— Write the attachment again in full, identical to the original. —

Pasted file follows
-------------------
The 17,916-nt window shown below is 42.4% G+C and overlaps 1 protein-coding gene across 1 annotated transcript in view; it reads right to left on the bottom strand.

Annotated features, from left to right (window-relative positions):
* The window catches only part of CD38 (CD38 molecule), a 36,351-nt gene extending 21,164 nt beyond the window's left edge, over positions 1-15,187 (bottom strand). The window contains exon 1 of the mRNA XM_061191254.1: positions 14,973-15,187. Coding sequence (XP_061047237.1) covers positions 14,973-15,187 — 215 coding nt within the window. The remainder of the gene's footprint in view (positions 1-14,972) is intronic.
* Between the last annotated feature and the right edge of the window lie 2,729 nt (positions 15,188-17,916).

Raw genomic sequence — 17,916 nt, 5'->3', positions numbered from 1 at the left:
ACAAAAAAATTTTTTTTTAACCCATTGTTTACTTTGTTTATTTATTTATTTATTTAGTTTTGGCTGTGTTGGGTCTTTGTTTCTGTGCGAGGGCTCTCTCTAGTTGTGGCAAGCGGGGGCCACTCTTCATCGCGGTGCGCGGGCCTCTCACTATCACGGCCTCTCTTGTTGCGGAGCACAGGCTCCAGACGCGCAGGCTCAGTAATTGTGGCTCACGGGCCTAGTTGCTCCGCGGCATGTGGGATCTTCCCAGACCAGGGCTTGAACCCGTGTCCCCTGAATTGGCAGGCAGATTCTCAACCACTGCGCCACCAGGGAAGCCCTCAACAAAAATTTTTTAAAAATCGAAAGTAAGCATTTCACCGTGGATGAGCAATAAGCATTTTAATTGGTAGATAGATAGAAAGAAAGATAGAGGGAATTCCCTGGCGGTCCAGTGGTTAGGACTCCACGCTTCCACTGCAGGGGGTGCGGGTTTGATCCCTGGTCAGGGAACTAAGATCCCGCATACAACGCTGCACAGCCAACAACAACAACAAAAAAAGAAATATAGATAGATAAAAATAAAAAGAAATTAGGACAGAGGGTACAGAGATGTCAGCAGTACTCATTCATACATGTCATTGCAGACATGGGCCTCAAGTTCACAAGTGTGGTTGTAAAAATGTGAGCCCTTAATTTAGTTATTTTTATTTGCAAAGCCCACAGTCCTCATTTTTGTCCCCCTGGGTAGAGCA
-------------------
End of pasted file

The 17,916-nt window shown below is 42.4% G+C and overlaps 1 protein-coding gene across 1 annotated transcript in view; it reads right to left on the bottom strand.

Annotated features, from left to right (window-relative positions):
* The window catches only part of CD38 (CD38 molecule), a 36,351-nt gene extending 21,164 nt beyond the window's left edge, over positions 1-15,187 (bottom strand). The window contains exon 1 of the mRNA XM_061191254.1: positions 14,973-15,187. Coding sequence (XP_061047237.1) covers positions 14,973-15,187 — 215 coding nt within the window. The remainder of the gene's footprint in view (positions 1-14,972) is intronic.
* Between the last annotated feature and the right edge of the window lie 2,729 nt (positions 15,188-17,916).

Raw genomic sequence — 17,916 nt, 5'->3', positions numbered from 1 at the left:
ACAAAAAAATTTTTTTTTAACCCATTGTTTACTTTGTTTATTTATTTATTTATTTAGTTTTGGCTGTGTTGGGTCTTTGTTTCTGTGCGAGGGCTCTCTCTAGTTGTGGCAAGCGGGGGCCACTCTTCATCGCGGTGCGCGGGCCTCTCACTATCACGGCCTCTCTTGTTGCGGAGCACAGGCTCCAGACGCGCAGGCTCAGTAATTGTGGCTCACGGGCCTAGTTGCTCCGCGGCATGTGGGATCTTCCCAGACCAGGGCTTGAACCCGTGTCCCCTGAATTGGCAGGCAGATTCTCAACCACTGCGCCACCAGGGAAGCCCTCAACAAAAATTTTTTAAAAATCGAAAGTAAGCATTTCACCGTGGATGAGCAATAAGCATTTTAATTGGTAGATAGATAGAAAGAAAGATAGAGGGAATTCCCTGGCGGTCCAGTGGTTAGGACTCCACGCTTCCACTGCAGGGGGTGCGGGTTTGATCCCTGGTCAGGGAACTAAGATCCCGCATACAACGCTGCACAGCCAACAACAACAACAAAAAAAGAAATATAGATAGATAAAAATAAAAAGAAATTAGGACAGAGGGTACAGAGATGTCAGCAGTACTCATTCATACATGTCATTGCAGACATGGGCCTCAAGTTCACAAGTGTGGTTGTAAAAATGTGAGCCCTTAATTTAGTTATTTTTATTTGCAAAGCCCACAGTCCTCATTTTTGTCCCCCTGGGTAGAGCA